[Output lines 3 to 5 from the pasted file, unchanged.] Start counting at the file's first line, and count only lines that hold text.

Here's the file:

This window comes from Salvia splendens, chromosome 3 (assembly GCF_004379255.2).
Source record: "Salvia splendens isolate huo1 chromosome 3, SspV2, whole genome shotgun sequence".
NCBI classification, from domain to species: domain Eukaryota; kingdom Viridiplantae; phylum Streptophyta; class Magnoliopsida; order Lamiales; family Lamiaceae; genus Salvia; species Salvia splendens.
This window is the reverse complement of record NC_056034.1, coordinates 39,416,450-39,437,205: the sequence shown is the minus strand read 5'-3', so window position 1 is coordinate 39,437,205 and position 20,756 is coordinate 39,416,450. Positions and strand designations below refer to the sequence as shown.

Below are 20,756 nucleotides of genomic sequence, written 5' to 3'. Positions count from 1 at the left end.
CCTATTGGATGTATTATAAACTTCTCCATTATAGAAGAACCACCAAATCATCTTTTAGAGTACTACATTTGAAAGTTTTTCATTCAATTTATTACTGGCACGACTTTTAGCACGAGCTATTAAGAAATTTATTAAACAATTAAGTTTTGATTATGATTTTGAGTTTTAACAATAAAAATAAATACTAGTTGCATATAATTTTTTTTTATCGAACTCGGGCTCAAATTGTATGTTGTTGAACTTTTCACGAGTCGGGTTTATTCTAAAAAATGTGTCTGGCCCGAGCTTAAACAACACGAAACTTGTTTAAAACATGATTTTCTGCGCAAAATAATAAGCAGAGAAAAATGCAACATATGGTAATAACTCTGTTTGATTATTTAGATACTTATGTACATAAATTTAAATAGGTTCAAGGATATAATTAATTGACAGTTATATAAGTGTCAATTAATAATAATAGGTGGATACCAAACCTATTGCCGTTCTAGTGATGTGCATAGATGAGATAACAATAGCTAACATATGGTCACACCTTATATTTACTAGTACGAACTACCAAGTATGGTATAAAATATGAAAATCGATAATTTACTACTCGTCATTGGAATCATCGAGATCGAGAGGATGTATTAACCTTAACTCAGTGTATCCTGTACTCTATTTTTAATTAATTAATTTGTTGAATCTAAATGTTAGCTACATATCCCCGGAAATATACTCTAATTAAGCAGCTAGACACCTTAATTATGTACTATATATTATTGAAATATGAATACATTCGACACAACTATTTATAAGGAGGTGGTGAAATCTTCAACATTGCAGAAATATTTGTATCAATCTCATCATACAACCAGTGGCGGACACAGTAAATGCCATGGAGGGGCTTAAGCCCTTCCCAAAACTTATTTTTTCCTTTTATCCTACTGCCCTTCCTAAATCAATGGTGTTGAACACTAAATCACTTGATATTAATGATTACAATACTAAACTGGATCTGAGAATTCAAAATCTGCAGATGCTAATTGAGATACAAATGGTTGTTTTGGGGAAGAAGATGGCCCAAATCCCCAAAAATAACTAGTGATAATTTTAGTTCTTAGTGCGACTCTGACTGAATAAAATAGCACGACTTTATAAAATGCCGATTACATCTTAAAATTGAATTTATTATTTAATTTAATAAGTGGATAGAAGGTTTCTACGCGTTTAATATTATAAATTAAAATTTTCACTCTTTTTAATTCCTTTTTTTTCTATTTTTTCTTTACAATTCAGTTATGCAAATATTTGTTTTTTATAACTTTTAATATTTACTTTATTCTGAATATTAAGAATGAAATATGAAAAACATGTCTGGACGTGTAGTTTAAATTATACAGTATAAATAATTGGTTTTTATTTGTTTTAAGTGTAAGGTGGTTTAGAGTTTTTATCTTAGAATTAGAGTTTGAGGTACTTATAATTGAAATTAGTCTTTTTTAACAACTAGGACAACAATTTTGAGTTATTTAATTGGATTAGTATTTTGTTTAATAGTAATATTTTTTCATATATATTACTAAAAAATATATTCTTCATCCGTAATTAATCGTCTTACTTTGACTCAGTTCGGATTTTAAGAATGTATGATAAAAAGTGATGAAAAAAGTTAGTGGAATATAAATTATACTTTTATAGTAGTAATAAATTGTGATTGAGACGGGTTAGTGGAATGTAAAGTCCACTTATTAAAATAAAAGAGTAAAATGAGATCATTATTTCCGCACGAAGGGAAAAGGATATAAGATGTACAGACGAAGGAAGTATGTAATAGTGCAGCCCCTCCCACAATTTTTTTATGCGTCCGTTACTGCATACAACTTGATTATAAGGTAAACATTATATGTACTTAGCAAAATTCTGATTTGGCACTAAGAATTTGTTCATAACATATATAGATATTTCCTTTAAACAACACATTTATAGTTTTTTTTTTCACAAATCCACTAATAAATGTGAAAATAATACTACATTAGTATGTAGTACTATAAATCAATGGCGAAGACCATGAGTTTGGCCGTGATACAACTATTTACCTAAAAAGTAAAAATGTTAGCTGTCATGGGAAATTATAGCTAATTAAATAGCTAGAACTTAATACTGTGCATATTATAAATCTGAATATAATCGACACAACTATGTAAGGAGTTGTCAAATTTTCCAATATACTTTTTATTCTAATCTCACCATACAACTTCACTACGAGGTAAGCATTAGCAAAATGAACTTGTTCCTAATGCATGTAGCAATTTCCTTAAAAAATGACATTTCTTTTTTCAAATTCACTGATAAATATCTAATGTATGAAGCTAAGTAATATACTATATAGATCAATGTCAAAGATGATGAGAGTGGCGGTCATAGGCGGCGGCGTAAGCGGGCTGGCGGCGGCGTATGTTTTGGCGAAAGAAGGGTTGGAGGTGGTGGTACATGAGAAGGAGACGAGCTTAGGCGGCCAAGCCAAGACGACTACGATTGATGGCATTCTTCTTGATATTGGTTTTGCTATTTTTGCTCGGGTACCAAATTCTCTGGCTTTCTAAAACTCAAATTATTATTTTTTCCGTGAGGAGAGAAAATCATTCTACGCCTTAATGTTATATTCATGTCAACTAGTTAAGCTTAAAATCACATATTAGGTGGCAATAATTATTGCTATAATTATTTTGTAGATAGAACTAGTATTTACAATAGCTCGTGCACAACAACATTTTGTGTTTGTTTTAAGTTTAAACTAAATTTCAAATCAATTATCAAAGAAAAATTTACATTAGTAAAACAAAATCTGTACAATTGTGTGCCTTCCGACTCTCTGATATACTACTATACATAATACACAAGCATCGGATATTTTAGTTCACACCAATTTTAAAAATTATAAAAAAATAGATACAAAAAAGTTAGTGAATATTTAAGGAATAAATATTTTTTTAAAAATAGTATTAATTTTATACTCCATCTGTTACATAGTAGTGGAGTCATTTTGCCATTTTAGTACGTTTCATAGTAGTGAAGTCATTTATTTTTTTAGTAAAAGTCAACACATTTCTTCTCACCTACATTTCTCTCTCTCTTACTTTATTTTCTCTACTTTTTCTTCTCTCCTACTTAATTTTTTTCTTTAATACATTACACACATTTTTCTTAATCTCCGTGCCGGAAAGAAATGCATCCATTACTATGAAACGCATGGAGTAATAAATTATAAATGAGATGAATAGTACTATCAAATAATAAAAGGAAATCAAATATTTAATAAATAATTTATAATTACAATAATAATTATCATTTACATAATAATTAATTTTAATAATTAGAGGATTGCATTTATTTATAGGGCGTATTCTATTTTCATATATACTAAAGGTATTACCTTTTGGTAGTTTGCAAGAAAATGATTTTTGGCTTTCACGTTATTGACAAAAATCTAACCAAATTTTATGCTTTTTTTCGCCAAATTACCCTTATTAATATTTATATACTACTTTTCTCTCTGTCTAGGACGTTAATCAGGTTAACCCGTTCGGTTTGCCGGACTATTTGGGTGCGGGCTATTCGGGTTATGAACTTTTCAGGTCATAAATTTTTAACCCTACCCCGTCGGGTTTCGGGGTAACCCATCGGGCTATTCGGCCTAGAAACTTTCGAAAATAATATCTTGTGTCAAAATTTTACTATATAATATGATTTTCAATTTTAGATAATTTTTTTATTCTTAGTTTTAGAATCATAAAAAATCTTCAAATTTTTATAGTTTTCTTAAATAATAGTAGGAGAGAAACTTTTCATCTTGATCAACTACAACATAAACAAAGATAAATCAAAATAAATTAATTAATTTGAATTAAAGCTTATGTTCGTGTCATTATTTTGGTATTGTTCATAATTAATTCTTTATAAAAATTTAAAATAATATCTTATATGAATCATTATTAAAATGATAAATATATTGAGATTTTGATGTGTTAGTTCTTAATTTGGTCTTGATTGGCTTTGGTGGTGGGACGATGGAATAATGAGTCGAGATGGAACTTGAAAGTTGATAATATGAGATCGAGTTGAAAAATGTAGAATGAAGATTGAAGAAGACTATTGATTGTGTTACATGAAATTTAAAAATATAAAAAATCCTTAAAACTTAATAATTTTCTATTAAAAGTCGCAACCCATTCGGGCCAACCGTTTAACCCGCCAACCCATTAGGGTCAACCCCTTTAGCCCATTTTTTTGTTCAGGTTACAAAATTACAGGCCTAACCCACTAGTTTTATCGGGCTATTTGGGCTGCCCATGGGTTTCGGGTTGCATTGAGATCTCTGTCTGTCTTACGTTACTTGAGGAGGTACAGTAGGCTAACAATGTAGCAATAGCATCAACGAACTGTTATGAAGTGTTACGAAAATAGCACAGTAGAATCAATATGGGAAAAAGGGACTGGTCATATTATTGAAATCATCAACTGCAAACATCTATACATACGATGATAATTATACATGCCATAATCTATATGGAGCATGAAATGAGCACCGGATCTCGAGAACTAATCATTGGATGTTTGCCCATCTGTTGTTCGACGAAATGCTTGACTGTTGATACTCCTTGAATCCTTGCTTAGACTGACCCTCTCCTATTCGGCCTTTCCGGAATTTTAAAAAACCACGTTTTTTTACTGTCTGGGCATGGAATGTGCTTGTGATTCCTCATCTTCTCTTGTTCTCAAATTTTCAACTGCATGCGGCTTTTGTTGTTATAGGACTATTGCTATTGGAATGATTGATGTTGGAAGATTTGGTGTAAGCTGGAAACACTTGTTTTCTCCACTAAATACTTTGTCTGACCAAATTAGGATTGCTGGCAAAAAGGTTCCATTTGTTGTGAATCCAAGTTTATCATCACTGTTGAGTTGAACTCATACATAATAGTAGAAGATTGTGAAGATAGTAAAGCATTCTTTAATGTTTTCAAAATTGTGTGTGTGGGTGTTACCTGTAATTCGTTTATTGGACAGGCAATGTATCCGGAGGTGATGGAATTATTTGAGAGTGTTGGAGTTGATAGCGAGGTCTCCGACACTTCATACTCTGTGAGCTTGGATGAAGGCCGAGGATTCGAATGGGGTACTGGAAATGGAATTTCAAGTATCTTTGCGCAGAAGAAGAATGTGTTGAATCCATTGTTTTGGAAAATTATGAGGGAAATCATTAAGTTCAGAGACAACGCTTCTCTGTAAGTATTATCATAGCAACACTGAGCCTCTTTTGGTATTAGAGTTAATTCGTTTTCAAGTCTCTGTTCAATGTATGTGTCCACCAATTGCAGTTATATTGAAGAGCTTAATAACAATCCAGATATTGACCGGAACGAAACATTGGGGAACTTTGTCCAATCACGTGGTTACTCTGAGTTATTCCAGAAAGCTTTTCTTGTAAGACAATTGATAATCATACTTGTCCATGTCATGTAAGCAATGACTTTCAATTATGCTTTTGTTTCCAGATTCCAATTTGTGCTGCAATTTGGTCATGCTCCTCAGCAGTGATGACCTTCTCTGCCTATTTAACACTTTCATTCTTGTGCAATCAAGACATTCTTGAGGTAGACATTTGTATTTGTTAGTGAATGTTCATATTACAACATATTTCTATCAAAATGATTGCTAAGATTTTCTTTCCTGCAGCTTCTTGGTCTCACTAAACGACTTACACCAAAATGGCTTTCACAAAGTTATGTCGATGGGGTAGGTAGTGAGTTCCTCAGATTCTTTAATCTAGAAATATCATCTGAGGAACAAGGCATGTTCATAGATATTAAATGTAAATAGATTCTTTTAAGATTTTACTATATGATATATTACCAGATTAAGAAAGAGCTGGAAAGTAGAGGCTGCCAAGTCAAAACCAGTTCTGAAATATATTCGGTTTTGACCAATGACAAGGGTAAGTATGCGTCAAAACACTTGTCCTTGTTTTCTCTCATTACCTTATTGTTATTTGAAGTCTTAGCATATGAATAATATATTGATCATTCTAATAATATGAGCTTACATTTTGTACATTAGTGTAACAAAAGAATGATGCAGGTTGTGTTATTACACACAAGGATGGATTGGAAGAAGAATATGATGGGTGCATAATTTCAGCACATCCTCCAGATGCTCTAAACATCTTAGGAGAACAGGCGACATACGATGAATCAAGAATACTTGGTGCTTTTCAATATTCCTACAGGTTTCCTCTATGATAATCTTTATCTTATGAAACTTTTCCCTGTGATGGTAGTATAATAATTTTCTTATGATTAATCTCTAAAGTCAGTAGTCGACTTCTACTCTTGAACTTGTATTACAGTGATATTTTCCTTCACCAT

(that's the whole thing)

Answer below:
NCBI classification, from domain to species: domain Eukaryota; kingdom Viridiplantae; phylum Streptophyta; class Magnoliopsida; order Lamiales; family Lamiaceae; genus Salvia; species Salvia splendens.
This window is the reverse complement of record NC_056034.1, coordinates 39,416,450-39,437,205: the sequence shown is the minus strand read 5'-3', so window position 1 is coordinate 39,437,205 and position 20,756 is coordinate 39,416,450. Positions and strand designations below refer to the sequence as shown.

Below are 20,756 nucleotides of genomic sequence, written 5' to 3'. Positions count from 1 at the left end.